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The identification of genetic pathways involved in vascular adaptations after physical deconditioning versus exercise training in humans

submitted by pitishorp11 1 year and 8 months ago
Physical inactivity and exercise training result in opposite adaptations of vascular structure. However, the molecular mechanisms behind these adaptations are not completely understood. Therefore, we used a unique study design to examine both vascular characteristics of the superficial femoral artery (using ultrasound) and gene expression levels (from a muscle biopsy) in human models for physical deconditioning and exercise training. First, we compared able-bodied controls (n = 6) with spinal cord-injured (SCI) individuals (n = 8) to assess the effects of long-term deconditioning. Subsequently, able-bodied controls underwent short-term lower limb deconditioning using 3 weeks of unilateral limb suspension. SCI individuals were examined before and after 6 weeks functional electrical stimulation exercise training. Baseline diameter and hyperemic flow were lower after short- and long-term deconditioning and higher after exercise training, whilst intima-media thickness/lumen ratio was increased with short- and long-term deconditioning and decreased with exercise training. Regarding gene expression levels of vasculature-related genes, we found that groups of genes including the vascular endothelial growth factor (VEGF) pathway, transforming growth factor beta 1 (TGFB1), and extracellular matrix (ECM) proteins strongly related with vascular adaptations in humans. This approach resulted in the identification of important genes that may be involved in vascular adaptations after physical deconditioning and exercise.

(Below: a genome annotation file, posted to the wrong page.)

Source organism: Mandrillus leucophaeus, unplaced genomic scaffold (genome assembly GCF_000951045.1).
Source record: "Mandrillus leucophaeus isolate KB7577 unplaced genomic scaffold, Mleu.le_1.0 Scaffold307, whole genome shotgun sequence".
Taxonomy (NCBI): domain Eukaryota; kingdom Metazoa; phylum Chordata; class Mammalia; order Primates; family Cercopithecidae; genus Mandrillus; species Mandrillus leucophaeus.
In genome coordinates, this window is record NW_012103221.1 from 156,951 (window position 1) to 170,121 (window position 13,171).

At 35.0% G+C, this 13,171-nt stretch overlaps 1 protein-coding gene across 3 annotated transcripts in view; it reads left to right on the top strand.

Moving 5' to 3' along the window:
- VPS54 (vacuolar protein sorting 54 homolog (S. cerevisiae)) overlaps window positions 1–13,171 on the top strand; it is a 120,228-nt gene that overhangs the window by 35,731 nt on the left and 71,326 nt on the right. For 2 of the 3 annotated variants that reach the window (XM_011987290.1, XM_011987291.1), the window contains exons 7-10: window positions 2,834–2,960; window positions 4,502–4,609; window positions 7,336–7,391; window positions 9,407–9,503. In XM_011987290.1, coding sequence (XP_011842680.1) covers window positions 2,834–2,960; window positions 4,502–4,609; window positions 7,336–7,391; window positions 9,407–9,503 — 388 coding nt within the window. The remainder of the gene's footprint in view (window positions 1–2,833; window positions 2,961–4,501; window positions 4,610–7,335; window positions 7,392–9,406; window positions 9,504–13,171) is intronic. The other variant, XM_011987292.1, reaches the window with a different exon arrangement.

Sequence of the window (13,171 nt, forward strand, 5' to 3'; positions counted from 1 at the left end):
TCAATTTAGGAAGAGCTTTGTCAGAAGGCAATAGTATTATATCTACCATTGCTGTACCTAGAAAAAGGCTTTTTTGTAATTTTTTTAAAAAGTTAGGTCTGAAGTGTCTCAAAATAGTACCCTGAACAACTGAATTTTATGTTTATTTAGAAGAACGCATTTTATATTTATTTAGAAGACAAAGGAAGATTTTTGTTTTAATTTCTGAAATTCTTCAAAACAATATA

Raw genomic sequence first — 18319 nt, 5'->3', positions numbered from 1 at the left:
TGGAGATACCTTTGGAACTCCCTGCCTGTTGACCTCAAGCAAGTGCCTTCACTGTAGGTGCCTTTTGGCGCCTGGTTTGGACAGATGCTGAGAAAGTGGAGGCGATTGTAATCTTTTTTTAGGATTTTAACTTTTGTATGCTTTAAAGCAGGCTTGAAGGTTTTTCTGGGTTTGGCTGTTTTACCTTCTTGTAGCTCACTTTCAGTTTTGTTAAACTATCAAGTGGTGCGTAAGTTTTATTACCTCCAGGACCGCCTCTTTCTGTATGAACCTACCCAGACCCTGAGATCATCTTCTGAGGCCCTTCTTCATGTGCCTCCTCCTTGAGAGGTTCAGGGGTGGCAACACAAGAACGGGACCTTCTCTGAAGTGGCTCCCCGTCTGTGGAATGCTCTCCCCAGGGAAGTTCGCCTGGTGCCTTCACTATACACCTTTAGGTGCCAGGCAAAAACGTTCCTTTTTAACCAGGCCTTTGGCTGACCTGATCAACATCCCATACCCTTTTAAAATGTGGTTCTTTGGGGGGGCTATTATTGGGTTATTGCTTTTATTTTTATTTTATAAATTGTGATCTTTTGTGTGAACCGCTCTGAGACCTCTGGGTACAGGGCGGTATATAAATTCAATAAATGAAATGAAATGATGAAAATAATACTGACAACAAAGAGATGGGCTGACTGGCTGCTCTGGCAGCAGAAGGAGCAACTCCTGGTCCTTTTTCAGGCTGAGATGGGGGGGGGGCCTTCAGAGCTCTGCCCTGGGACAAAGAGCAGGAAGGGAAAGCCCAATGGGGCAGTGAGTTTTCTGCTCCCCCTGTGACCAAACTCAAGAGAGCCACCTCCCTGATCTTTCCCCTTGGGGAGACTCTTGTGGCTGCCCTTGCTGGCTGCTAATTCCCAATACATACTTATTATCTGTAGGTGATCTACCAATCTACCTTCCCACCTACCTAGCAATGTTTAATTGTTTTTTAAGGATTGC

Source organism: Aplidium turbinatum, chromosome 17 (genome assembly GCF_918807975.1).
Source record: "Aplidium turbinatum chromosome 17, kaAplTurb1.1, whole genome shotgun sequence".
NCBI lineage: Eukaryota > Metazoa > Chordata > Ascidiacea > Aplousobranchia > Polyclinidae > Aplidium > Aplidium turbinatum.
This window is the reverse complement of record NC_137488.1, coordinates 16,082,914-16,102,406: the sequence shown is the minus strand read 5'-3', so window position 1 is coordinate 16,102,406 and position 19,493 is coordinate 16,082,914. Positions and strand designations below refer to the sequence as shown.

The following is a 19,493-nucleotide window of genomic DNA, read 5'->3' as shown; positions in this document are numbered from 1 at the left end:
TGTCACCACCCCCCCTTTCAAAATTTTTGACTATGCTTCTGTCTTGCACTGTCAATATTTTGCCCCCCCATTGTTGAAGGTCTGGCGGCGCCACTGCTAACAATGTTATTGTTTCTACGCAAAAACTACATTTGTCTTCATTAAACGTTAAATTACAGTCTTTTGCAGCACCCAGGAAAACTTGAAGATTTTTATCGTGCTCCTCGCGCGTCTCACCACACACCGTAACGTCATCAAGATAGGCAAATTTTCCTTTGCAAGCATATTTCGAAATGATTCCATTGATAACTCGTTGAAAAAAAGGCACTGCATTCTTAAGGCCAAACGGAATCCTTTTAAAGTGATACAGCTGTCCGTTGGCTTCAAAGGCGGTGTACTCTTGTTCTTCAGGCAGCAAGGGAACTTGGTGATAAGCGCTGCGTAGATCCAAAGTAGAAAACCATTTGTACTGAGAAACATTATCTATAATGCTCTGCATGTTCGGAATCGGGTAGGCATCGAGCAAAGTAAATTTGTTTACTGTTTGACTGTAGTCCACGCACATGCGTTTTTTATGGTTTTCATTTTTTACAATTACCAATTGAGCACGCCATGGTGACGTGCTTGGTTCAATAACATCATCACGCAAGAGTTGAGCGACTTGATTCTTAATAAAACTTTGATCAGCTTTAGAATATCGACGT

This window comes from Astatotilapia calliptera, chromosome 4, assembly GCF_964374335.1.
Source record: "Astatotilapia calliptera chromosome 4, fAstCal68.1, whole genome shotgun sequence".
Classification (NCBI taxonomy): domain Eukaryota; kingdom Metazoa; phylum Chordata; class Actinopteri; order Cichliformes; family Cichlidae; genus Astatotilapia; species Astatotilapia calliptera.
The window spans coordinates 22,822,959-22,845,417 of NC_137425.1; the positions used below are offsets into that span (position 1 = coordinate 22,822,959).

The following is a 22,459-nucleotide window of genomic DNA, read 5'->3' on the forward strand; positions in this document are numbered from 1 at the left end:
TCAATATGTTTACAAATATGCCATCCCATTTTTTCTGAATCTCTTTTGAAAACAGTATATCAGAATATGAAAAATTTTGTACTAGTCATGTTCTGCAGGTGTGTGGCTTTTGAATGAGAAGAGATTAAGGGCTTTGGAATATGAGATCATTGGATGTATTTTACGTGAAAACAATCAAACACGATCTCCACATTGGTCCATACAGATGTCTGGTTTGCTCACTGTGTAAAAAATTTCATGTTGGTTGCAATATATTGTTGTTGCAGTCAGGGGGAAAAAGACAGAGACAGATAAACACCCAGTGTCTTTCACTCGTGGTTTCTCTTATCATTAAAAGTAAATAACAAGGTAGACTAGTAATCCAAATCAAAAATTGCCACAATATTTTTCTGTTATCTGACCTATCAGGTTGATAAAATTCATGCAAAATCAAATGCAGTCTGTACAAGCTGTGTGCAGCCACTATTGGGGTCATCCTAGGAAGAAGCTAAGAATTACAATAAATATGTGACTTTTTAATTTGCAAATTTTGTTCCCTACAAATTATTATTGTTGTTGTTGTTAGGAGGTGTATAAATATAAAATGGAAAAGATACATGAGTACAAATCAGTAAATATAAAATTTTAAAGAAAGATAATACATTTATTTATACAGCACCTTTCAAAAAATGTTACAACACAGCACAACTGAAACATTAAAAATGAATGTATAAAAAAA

Topic: Biology

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